Gary: Games like Klingon Honor Guard and Myth looked spectacular, and played with silky smooth frame rates. The difference between software and 3dfx rendering has to be seen to be believed. We have all seen the screenshots on the web, but these do not do the card justice. That's why we decided not to post any screenshots. You'll just have to take our word for it.

Randy: I thought the reason that we didn't post the screenshots is that we were too lazy to do the work.

Gary: Do you ever think anything you don't say?

Randy: Anyway, the effects that this card produces are amazing. Volumetric lighting effects are stunning, and particle effects, like smoke and fire, look so good, you want to stop, drop and roll.

Gary: Explosions look unbelievably real, and the detail that is brought out on texture maps makes enemies appear more lifelike than ever.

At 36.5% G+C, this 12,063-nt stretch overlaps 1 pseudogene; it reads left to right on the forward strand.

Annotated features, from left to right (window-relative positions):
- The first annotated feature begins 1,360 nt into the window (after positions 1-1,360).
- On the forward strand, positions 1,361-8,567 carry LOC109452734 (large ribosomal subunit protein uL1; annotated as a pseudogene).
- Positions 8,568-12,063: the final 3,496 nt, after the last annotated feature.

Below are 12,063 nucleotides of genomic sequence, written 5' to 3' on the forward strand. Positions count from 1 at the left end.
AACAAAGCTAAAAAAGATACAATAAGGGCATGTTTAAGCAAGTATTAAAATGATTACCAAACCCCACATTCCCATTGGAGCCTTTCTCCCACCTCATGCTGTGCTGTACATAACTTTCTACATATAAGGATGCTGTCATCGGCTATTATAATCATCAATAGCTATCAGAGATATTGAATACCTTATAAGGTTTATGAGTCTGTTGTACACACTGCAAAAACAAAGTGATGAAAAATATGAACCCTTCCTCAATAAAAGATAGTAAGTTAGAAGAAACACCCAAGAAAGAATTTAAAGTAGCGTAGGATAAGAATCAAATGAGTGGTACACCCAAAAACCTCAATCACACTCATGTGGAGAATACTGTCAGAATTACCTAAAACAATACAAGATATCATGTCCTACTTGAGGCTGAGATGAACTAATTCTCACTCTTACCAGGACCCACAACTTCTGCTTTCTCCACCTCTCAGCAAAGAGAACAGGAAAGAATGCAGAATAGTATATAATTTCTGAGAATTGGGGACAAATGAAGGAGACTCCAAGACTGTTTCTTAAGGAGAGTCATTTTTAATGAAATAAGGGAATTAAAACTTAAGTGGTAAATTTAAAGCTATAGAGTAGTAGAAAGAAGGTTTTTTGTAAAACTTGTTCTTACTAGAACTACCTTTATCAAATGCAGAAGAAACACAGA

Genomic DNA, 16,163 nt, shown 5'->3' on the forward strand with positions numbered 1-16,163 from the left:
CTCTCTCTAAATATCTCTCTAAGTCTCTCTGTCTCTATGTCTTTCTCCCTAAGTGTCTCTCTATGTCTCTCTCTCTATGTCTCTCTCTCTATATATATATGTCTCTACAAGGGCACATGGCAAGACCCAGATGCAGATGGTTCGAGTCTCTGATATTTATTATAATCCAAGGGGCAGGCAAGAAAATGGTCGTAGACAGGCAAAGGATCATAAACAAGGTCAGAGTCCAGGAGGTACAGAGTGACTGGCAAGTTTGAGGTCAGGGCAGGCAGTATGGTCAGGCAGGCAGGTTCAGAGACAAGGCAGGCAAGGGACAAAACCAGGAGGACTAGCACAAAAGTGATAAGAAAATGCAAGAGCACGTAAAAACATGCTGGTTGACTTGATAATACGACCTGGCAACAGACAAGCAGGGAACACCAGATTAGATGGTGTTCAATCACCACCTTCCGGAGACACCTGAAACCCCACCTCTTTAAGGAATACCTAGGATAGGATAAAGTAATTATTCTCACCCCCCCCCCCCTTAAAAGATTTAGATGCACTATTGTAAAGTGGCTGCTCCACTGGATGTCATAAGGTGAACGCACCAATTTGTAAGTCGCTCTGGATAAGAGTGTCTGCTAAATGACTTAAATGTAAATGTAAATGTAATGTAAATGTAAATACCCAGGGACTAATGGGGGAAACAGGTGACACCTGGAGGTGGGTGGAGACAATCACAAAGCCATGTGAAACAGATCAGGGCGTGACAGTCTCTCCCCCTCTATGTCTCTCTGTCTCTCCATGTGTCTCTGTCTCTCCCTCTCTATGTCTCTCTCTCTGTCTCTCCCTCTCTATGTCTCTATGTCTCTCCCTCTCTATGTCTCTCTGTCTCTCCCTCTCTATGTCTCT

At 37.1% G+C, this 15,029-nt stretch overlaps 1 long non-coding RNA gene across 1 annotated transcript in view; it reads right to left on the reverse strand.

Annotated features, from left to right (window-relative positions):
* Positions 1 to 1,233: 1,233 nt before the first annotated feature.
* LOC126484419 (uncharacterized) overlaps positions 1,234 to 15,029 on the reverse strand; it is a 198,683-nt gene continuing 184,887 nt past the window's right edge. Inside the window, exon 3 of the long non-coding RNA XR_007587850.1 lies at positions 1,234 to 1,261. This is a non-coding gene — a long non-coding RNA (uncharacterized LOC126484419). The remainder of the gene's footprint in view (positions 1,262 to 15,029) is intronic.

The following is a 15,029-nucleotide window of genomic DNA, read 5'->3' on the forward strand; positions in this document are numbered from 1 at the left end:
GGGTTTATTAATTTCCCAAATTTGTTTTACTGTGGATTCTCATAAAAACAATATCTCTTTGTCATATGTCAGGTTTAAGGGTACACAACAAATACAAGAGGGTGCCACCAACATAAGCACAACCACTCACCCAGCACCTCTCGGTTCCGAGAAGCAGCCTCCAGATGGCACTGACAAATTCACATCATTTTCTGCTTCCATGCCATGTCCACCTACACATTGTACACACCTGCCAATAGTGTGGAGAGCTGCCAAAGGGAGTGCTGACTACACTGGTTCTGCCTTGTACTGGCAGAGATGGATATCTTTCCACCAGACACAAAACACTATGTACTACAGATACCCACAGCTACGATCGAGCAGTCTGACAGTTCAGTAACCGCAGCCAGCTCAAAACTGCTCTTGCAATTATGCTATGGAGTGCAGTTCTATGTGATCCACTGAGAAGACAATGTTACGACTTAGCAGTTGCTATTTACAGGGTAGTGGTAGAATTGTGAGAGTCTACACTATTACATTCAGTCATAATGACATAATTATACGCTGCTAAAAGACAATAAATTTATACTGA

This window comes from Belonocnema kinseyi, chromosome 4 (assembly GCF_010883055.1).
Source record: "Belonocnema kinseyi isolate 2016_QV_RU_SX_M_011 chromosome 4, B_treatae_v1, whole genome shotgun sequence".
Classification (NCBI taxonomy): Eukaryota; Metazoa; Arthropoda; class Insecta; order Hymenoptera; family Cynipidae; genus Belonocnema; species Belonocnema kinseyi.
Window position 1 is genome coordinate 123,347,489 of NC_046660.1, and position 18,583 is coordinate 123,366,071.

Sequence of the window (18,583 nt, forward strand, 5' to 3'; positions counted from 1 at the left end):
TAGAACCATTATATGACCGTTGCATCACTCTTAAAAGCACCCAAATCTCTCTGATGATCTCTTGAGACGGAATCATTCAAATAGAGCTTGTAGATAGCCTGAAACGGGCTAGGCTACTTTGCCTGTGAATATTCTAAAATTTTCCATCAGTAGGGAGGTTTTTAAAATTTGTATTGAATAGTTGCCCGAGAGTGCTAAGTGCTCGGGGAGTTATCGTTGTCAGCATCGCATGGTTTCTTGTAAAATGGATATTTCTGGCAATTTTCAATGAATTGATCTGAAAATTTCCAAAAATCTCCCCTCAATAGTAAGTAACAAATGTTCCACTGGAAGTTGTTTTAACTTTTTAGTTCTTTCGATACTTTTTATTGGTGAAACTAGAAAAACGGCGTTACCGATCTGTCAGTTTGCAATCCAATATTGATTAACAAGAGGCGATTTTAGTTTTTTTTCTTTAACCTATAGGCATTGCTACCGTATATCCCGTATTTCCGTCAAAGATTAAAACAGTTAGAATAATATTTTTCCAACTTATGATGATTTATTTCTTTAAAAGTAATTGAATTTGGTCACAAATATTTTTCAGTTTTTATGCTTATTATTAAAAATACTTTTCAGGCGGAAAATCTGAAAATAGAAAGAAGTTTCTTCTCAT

Randy: We did have one problem with the card that we haven't resolved yet. One of our favorite games, Carmageddon, has a 3dfx patch that was written by TechWorks for their VooDoo card, and we immediately located it on TechWorks site (apparently the only place you can get it).

When we launched the patched game, we were initially blown away. Gameplay was as smooth as we could have expected and we saw things we haven't seen while playing Carmageddon before. Until you experience all of your opponents raining down around you in perfectly smooth motion, or group of cars sailing off the edge of a building in the distance with no loss of detail, you just don't know what we mean.